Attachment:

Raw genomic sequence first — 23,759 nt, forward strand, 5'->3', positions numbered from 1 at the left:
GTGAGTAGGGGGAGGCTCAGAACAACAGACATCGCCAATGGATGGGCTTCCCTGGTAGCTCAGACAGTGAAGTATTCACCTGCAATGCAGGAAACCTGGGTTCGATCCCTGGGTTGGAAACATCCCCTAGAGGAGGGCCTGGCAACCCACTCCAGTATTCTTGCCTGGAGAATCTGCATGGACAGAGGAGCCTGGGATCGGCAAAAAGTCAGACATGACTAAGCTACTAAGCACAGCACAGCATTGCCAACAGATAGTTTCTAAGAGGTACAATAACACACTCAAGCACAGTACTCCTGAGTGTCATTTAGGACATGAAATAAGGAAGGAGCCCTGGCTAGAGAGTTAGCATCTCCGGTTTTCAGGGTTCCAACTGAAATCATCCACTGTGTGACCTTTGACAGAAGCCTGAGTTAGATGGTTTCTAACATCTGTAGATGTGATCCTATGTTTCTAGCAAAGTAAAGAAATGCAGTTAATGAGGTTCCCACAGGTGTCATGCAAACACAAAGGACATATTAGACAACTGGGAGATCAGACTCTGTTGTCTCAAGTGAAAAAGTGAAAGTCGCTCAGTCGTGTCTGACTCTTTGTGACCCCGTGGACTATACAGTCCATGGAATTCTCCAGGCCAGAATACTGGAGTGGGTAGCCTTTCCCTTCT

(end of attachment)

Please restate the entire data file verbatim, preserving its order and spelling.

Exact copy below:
Raw genomic sequence first — 23,759 nt, forward strand, 5'->3', positions numbered from 1 at the left:
GTGAGTAGGGGGAGGCTCAGAACAACAGACATCGCCAATGGATGGGCTTCCCTGGTAGCTCAGACAGTGAAGTATTCACCTGCAATGCAGGAAACCTGGGTTCGATCCCTGGGTTGGAAACATCCCCTAGAGGAGGGCCTGGCAACCCACTCCAGTATTCTTGCCTGGAGAATCTGCATGGACAGAGGAGCCTGGGATCGGCAAAAAGTCAGACATGACTAAGCTACTAAGCACAGCACAGCATTGCCAACAGATAGTTTCTAAGAGGTACAATAACACACTCAAGCACAGTACTCCTGAGTGTCATTTAGGACATGAAATAAGGAAGGAGCCCTGGCTAGAGAGTTAGCATCTCCGGTTTTCAGGGTTCCAACTGAAATCATCCACTGTGTGACCTTTGACAGAAGCCTGAGTTAGATGGTTTCTAACATCTGTAGATGTGATCCTATGTTTCTAGCAAAGTAAAGAAATGCAGTTAATGAGGTTCCCACAGGTGTCATGCAAACACAAAGGACATATTAGACAACTGGGAGATCAGACTCTGTTGTCTCAAGTGAAAAAGTGAAAGTCGCTCAGTCGTGTCTGACTCTTTGTGACCCCGTGGACTATACAGTCCATGGAATTCTCCAGGCCAGAATACTGGAGTGGGTAGCCTTTCCCTTCT